Celebrity owl Flaco dies a year after becoming beloved by New York City for zoo escape


NEW YORK (AP) — Flaco, the Eurasian eagle-owl who escaped from New York City’s Central Park Zoo and became one of the city’s most beloved celebrities as he flew around Manhattan, has died, zoo officials announced Friday.

A little over one year after he was freed from his cage at the zoo in a criminal act that has yet to be solved, Flaco appears to have collided with an Upper West Side building, the zoo said in a statement.

“The vandal who damaged Flaco’s exhibit jeopardized the safety of the bird and is ultimately responsible for his death,” the statement said. “We are still hopeful that the NYPD which is investigating the vandalism will ultimately make an arrest.”

Staff from the Wild Bird Fund, a wildlife rehabilitation center, responded to the scene and declared Flaco dead shortly after the collision. He was taken to the Bronx Zoo for a necropsy.

“We hoped only to see Flaco hooting wildly from the top of our local water tower, never in the clinic,” the World Bird Fund wrote in a post on X, formerly known as Twitter.

Flaco’s time in the sky began on Feb. 2, 2023, when someone breached a waist-high fence and slipped into the Central Park Zoo. Once inside, they cut a hole through a steel mesh cage, freeing the owl that had arrived at the zoo as a fledgling 13 years earlier.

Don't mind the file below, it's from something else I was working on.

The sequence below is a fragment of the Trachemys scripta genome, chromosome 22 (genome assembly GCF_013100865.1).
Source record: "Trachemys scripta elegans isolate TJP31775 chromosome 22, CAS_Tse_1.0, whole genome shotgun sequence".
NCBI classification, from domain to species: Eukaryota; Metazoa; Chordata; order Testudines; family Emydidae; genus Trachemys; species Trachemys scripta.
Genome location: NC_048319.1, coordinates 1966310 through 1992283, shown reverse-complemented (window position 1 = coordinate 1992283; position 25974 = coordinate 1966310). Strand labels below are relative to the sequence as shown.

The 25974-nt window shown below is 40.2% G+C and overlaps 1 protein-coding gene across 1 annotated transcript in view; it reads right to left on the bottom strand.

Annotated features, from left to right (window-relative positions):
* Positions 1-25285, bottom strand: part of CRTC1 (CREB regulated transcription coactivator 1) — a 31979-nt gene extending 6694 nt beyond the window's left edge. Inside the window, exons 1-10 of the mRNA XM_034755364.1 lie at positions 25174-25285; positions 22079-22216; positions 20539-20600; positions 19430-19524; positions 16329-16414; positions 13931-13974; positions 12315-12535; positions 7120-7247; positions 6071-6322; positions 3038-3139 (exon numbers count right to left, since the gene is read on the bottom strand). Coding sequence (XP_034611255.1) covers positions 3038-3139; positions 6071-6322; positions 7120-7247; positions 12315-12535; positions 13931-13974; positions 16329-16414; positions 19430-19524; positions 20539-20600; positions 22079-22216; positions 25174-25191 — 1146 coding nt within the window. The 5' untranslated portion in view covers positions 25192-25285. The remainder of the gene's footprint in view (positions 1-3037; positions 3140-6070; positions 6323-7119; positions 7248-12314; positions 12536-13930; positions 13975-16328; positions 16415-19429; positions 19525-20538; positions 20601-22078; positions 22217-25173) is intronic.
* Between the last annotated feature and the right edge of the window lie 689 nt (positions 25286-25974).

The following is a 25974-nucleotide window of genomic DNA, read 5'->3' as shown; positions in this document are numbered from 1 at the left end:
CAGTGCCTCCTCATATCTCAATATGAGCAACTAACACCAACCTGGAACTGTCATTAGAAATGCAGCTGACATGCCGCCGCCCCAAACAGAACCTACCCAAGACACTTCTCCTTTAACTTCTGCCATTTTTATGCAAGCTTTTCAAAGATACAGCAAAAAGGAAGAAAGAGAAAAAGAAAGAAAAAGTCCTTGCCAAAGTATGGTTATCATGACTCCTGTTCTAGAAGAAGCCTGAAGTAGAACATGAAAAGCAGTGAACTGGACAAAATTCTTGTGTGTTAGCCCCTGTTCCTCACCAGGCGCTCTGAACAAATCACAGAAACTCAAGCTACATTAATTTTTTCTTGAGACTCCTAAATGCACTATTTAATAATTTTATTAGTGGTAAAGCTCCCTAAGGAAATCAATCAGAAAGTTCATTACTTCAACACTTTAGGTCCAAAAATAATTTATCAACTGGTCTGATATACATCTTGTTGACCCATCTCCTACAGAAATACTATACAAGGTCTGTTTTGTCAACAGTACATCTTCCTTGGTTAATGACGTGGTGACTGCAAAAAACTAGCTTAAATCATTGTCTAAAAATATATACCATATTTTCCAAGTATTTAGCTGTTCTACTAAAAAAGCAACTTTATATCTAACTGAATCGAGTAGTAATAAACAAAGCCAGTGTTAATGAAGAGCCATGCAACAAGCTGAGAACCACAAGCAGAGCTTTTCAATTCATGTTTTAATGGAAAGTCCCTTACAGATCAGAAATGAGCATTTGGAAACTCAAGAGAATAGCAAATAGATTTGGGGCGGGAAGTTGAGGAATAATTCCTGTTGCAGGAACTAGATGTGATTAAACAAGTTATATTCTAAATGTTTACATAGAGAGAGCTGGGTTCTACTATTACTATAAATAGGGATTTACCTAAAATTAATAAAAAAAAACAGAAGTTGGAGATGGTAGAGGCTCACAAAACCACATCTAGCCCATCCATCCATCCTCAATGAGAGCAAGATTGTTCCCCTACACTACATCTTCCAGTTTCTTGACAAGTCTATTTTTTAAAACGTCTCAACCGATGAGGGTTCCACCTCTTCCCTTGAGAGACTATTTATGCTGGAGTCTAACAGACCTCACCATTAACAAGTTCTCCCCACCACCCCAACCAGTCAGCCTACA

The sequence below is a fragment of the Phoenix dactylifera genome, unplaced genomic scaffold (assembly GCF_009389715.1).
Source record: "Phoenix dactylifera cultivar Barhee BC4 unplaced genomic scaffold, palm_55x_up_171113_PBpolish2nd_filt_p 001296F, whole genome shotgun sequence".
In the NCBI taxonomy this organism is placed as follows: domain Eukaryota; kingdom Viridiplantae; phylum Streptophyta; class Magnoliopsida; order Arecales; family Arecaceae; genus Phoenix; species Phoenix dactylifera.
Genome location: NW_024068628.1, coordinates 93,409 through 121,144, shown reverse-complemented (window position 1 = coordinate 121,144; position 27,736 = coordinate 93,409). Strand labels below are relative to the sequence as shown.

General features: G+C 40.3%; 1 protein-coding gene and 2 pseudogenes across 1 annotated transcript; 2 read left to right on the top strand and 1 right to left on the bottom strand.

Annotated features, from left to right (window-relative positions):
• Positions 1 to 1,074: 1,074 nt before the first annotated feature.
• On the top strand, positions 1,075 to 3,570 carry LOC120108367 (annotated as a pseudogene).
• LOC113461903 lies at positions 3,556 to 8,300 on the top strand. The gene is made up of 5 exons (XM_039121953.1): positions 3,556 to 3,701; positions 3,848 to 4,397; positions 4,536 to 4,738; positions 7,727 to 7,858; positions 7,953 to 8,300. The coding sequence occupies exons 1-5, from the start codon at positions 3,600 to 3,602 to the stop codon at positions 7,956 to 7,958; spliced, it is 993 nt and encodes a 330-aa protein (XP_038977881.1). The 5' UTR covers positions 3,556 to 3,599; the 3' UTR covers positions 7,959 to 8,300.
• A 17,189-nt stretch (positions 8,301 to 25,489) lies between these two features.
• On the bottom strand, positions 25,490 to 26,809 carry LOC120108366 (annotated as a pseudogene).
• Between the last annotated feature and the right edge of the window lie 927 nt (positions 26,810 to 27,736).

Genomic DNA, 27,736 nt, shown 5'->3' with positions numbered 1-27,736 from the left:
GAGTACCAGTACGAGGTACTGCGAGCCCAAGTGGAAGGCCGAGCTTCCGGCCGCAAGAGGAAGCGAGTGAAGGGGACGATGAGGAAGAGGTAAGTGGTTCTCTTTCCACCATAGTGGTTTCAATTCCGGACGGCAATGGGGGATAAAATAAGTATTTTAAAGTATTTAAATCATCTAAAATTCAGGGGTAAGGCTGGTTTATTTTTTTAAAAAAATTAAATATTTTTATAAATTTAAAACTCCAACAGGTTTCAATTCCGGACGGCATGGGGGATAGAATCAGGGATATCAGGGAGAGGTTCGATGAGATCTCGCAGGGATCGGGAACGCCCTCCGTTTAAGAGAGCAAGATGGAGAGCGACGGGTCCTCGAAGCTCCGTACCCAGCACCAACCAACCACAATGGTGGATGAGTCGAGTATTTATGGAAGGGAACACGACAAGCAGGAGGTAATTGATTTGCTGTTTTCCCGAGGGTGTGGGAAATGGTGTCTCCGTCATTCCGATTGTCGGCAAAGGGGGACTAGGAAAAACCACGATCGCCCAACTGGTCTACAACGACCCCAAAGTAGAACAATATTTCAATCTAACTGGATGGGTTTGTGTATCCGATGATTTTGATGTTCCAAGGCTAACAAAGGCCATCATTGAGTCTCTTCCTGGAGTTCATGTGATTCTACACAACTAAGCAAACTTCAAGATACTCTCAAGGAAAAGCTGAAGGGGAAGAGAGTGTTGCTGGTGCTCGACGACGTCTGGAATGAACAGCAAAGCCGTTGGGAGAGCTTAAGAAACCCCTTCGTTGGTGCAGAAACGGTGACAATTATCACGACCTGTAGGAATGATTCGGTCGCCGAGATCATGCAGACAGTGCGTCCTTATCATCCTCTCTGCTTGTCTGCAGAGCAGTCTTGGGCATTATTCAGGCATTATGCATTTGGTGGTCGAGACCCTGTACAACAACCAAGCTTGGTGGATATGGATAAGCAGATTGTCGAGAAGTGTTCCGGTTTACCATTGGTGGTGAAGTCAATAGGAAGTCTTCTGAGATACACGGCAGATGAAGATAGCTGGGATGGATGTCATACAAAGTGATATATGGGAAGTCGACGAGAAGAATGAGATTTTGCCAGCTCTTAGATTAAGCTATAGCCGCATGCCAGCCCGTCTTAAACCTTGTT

Since the zoo suspended efforts to re-capture Flaco in February 2023, there has been no public information about the crime.

Until now, Flaco had defied the odds, thriving in the urban jungle despite a lifetime in captivity. He became one of the city’s most beloved characters. By day he lounged in Manhattan’s courtyards and parks or perches on fire escapes. He spent his nights hooting atop water towers and preying on the city’s abundant rats.

He was known for turning up unexpectedly at New Yorkers’ windows and was tracked around the Big Apple by bird watchers. His death prompted an outpouring of grief on social media Friday night.

One of Flaco’s most dedicated observers, David Barrett, suggested a temporary memorial at the bird’s favorite oak tree in Central Park.

There, fellow birders could “lay flowers, leave a note, or just be with others who loved Flaco,” Barrett wrote in a post on X for the account Manhattan Bird Alert, which documented the bird’s whereabouts.


Associated Press Writer Stefanie Dazio in Los Angeles contributed.

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